If you’re not particularly techie, it’s also a good fit - most people can launch a newsletter from scratch in just a few minutes (a bit easier than transferring an existing publication.)

If you want ultimate customization, then it’s probably not for you, and it’s definitely not open source, so if that matters, then you’re better off with Ghost, which remains my backup if I need to change platforms again.

Overall, I’m confident I made the right decision for my current circumstances. I’m loving beehiiv and hope I won’t need to move any time soon.

Why Sam Chose Ghost

As I’ve watched Substack’s questionable business practices pile up and other tech companies continue to choose profit over social wellbeing, it has become increasingly important for me to have ownership and flexibility over my content, data, and how I can communicate with my audience.

That’s why Ghost was the “North Star” platform for The Roots of Change newsletters and content. Ghost is an independent publishing platform. They are an open-source platform that does not take a cut of creators' profits (aka 0% fees! aka more money directly to creators).

Ghost has been on my radar for at least a year, but I was concerned with the amount of technical expertise required to build a publication or newsletter there. By the time the Substack CEO responded to our joint letter, I felt Ghost had made significant improvements for my moderate coding ability to feel comfortable with the platform.

  1. Segmentation & User Experience: Previously, I managed two newsletters across two platforms: Substack for activists and Mailchimp for communicators. A combined alternative needed a CRM with robust data infrastructure, data flows, and segmentation capabilities, while also supporting our organizational values.
  2. Ease of Discovery & Reach: One of the benefits of platforms like Substack is the dedicated audience of readers who can more easily discover your content. As social media has fragmented, Substack was my main driver for new sign-ups. Leaving Substack was a risk, as it meant I might not grow as quickly and would cause additional work to promote my newsletters.
  3. Cross-Platform Analytics: The closed-loop nature of Substack’s platform gave me a limited view of my overall digital performance. I wanted to clean up my tech stack to evaluate cross-channel journeys.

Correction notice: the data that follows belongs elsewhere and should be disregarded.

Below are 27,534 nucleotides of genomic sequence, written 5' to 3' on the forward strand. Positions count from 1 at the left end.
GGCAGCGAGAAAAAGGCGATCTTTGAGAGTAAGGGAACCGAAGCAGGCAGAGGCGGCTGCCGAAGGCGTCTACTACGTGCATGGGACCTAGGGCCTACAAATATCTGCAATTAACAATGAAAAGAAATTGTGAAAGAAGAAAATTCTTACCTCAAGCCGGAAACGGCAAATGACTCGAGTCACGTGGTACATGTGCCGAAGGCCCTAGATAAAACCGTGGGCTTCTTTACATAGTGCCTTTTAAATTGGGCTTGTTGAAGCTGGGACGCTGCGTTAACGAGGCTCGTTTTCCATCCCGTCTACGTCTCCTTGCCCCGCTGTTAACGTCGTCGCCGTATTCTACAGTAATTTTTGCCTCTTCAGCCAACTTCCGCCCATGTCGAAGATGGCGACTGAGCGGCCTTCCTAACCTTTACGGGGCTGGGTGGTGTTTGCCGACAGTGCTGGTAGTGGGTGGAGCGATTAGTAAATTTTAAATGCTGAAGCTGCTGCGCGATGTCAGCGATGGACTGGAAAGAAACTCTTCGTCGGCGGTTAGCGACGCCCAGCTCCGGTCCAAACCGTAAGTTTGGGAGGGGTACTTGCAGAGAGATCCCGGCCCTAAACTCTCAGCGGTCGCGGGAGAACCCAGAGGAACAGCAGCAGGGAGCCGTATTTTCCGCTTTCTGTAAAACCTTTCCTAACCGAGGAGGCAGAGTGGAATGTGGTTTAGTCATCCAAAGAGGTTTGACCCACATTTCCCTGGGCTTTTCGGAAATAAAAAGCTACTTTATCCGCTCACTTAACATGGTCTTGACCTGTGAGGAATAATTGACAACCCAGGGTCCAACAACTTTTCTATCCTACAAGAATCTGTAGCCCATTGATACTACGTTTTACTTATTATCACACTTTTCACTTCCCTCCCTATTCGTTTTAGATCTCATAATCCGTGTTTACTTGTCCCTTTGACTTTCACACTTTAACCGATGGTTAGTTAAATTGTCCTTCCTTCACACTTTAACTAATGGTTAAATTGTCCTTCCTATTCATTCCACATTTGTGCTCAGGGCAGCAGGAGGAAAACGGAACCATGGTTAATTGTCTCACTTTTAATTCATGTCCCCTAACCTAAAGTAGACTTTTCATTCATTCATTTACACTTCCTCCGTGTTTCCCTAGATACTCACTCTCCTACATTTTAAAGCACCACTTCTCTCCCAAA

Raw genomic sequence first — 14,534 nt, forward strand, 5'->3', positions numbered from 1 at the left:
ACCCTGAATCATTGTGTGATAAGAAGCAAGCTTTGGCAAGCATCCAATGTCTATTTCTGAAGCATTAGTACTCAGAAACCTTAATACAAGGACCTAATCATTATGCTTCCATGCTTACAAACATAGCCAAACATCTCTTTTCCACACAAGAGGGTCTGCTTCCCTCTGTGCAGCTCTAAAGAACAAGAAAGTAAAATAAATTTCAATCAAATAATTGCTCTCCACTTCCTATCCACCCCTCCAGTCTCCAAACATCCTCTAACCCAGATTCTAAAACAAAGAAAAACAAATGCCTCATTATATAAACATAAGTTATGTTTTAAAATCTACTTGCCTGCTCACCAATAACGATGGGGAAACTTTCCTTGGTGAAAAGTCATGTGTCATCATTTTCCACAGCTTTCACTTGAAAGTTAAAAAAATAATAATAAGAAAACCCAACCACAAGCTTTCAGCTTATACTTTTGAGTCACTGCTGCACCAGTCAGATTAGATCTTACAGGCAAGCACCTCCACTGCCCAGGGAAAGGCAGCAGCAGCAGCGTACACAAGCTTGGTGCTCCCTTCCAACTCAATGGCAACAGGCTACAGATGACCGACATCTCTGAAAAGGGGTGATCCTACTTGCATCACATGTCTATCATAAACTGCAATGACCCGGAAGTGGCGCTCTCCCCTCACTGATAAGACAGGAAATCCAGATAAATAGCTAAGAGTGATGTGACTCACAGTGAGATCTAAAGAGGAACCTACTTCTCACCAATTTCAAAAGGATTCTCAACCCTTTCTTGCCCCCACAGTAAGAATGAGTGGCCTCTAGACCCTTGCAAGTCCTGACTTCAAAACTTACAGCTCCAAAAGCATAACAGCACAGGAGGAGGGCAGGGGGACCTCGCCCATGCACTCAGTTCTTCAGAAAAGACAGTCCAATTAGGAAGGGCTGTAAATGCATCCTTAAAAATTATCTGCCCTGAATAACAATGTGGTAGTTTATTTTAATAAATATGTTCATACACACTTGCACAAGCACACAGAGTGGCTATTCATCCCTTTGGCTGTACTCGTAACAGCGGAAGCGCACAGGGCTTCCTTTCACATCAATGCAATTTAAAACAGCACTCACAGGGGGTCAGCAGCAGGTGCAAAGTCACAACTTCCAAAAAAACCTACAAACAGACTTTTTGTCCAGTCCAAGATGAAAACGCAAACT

What’s better on Ghost?

Ghost has proven to be a breath of fresh air away from the platforms and their limitations. I wanted to create an experience that allowed for customization so each person could receive the type and amount of content they prefer when subscribing. I’ve found Ghost to be one of the better platforms for subscriber customizations. Ghost’s use of profiles and logins helps us align with our organizational values to meet folks where they are.

We’ve also seen a noticeable improvement in our email deliverability, open rate, and click rate across both audiences since migrating to Ghost and authenticating. Even without Substack’s discovery tools, our list size grew by 39% in the first three months on Ghost. A lighter tech stack allowed for more flexibility and cross-platform promotion.

What’s worse on Ghost?

There are still some typically easy features that are not yet available or require a little extra coding to add. One of the features that could be improved is the analytics. I’ve found their post-specific analytics are great for a granular analysis to understand the types of content that is working, but not their overall analytics. It can be difficult to understand delivery and unsubscribe rates in the current platform as well as performance by segments.

I also hope to see improvements in their CRM and ability to easily tag and segment audiences. Currently, I have outsourced my tagging to Zapier so that my list can be segmented and I can deliver relevant content, but I would prefer to see those features directly in Ghost. While these features are not yet here, I have hope that they will be coming and the dashboard and capabilities will continue to improve.

Who’s Ghost for?

Ghost is great for anyone looking for independence from tech platforms and the Platform Era including publishers, content creators, organizers, entrepreneurs, and organizations. Ghost also powers some of the top media companies and brands like The Atlantic, Buffer, and Kickstarter. While Ghost has made improvements, there are still a few features that require a more technical understanding. I wholeheartedly recommend Ghost for anyone with at least some high-level coding skills for now, but also think it’s a great platform for anyone. I for one happily embrace the few improvements that need to be made if it means I can build my media company and agency on technology that treats social wellbeing as a part of its mission.

Thank you for reading! Check out and support Sharon’s Anti-Racism newsletter.

For more on The Roots of Change Media’s transition to Ghost, download our ‘Building An Independent Tech Stack Case Study

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Sam Chavez

Sam is a writer, strategist, and curious human. She founded the roots of change agency in 2020. Sam is a queer, white, LatinX activist who’s passionate about a livable planet & equitable societies.


Navigating heart-first activism & storytelling. We explore the 🌱 roots of our world to support communicators, organizations, and activists 🥵 to avoid burnout and 📚 tell empathetic stories that cultivate connections that 🌍 empower ✊🏽 social change.

Learn more about the Roots of Change Agency.